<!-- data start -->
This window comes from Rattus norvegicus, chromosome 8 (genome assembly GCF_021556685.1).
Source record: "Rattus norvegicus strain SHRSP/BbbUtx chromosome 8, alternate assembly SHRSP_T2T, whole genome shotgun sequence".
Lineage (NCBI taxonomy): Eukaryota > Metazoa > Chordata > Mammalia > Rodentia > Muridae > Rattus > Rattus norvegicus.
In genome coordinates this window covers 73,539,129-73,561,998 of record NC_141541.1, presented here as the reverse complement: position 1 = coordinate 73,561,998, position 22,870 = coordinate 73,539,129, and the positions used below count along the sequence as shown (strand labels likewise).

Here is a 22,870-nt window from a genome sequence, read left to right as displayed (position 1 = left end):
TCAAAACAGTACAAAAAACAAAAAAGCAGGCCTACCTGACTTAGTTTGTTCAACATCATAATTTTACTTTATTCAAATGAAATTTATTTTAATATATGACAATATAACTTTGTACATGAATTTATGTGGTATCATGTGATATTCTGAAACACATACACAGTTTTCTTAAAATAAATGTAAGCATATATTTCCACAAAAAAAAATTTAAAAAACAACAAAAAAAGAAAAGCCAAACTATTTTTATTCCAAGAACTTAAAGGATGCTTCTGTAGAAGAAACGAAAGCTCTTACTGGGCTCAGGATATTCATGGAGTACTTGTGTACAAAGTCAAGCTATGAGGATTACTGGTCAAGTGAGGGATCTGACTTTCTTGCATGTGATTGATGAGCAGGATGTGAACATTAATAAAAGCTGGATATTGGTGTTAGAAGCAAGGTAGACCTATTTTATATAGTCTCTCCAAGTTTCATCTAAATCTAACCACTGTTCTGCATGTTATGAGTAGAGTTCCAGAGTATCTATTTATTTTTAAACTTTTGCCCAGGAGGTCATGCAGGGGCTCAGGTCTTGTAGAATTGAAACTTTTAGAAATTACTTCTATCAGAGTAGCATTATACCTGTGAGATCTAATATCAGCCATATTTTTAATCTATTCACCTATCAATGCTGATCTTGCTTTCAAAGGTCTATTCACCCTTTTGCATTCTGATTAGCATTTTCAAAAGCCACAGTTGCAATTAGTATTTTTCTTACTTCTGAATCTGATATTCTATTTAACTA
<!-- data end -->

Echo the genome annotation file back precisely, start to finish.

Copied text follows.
This window comes from Rattus norvegicus, chromosome 8 (genome assembly GCF_021556685.1).
Source record: "Rattus norvegicus strain SHRSP/BbbUtx chromosome 8, alternate assembly SHRSP_T2T, whole genome shotgun sequence".
Lineage (NCBI taxonomy): Eukaryota > Metazoa > Chordata > Mammalia > Rodentia > Muridae > Rattus > Rattus norvegicus.
In genome coordinates this window covers 73,539,129-73,561,998 of record NC_141541.1, presented here as the reverse complement: position 1 = coordinate 73,561,998, position 22,870 = coordinate 73,539,129, and the positions used below count along the sequence as shown (strand labels likewise).

Here is a 22,870-nt window from a genome sequence, read left to right as displayed (position 1 = left end):
TCAAAACAGTACAAAAAACAAAAAAGCAGGCCTACCTGACTTAGTTTGTTCAACATCATAATTTTACTTTATTCAAATGAAATTTATTTTAATATATGACAATATAACTTTGTACATGAATTTATGTGGTATCATGTGATATTCTGAAACACATACACAGTTTTCTTAAAATAAATGTAAGCATATATTTCCACAAAAAAAAATTTAAAAAACAACAAAAAAAGAAAAGCCAAACTATTTTTATTCCAAGAACTTAAAGGATGCTTCTGTAGAAGAAACGAAAGCTCTTACTGGGCTCAGGATATTCATGGAGTACTTGTGTACAAAGTCAAGCTATGAGGATTACTGGTCAAGTGAGGGATCTGACTTTCTTGCATGTGATTGATGAGCAGGATGTGAACATTAATAAAAGCTGGATATTGGTGTTAGAAGCAAGGTAGACCTATTTTATATAGTCTCTCCAAGTTTCATCTAAATCTAACCACTGTTCTGCATGTTATGAGTAGAGTTCCAGAGTATCTATTTATTTTTAAACTTTTGCCCAGGAGGTCATGCAGGGGCTCAGGTCTTGTAGAATTGAAACTTTTAGAAATTACTTCTATCAGAGTAGCATTATACCTGTGAGATCTAATATCAGCCATATTTTTAATCTATTCACCTATCAATGCTGATCTTGCTTTCAAAGGTCTATTCACCCTTTTGCATTCTGATTAGCATTTTCAAAAGCCACAGTTGCAATTAGTATTTTTCTTACTTCTGAATCTGATATTCTATTTAACTA